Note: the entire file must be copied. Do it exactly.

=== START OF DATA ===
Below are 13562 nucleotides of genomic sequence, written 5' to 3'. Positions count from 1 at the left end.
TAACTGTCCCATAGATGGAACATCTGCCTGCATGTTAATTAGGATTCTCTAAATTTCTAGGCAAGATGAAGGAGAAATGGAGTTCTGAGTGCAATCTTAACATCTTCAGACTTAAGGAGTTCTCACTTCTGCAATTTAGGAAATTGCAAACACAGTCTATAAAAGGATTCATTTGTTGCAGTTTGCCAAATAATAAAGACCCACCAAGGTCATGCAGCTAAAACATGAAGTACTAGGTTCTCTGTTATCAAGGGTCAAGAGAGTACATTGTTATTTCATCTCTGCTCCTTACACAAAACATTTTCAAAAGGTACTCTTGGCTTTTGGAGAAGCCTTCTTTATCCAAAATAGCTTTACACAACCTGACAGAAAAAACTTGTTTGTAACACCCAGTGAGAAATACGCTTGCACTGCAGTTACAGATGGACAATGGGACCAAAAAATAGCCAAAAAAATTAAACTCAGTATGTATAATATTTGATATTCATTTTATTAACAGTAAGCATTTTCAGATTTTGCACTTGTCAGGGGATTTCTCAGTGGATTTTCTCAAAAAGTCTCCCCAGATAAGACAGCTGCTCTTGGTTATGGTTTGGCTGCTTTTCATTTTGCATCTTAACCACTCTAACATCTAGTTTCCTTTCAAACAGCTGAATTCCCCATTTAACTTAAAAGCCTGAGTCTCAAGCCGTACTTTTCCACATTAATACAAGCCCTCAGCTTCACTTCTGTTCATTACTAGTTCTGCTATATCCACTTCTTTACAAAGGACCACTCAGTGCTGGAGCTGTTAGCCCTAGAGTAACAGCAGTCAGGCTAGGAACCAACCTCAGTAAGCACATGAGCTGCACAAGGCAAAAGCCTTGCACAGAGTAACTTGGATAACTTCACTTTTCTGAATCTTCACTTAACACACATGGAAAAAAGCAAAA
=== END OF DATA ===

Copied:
Below are 13562 nucleotides of genomic sequence, written 5' to 3'. Positions count from 1 at the left end.
TAACTGTCCCATAGATGGAACATCTGCCTGCATGTTAATTAGGATTCTCTAAATTTCTAGGCAAGATGAAGGAGAAATGGAGTTCTGAGTGCAATCTTAACATCTTCAGACTTAAGGAGTTCTCACTTCTGCAATTTAGGAAATTGCAAACACAGTCTATAAAAGGATTCATTTGTTGCAGTTTGCCAAATAATAAAGACCCACCAAGGTCATGCAGCTAAAACATGAAGTACTAGGTTCTCTGTTATCAAGGGTCAAGAGAGTACATTGTTATTTCATCTCTGCTCCTTACACAAAACATTTTCAAAAGGTACTCTTGGCTTTTGGAGAAGCCTTCTTTATCCAAAATAGCTTTACACAACCTGACAGAAAAAACTTGTTTGTAACACCCAGTGAGAAATACGCTTGCACTGCAGTTACAGATGGACAATGGGACCAAAAAATAGCCAAAAAAATTAAACTCAGTATGTATAATATTTGATATTCATTTTATTAACAGTAAGCATTTTCAGATTTTGCACTTGTCAGGGGATTTCTCAGTGGATTTTCTCAAAAAGTCTCCCCAGATAAGACAGCTGCTCTTGGTTATGGTTTGGCTGCTTTTCATTTTGCATCTTAACCACTCTAACATCTAGTTTCCTTTCAAACAGCTGAATTCCCCATTTAACTTAAAAGCCTGAGTCTCAAGCCGTACTTTTCCACATTAATACAAGCCCTCAGCTTCACTTCTGTTCATTACTAGTTCTGCTATATCCACTTCTTTACAAAGGACCACTCAGTGCTGGAGCTGTTAGCCCTAGAGTAACAGCAGTCAGGCTAGGAACCAACCTCAGTAAGCACATGAGCTGCACAAGGCAAAAGCCTTGCACAGAGTAACTTGGATAACTTCACTTTTCTGAATCTTCACTTAACACACATGGAAAAAAGCAAAA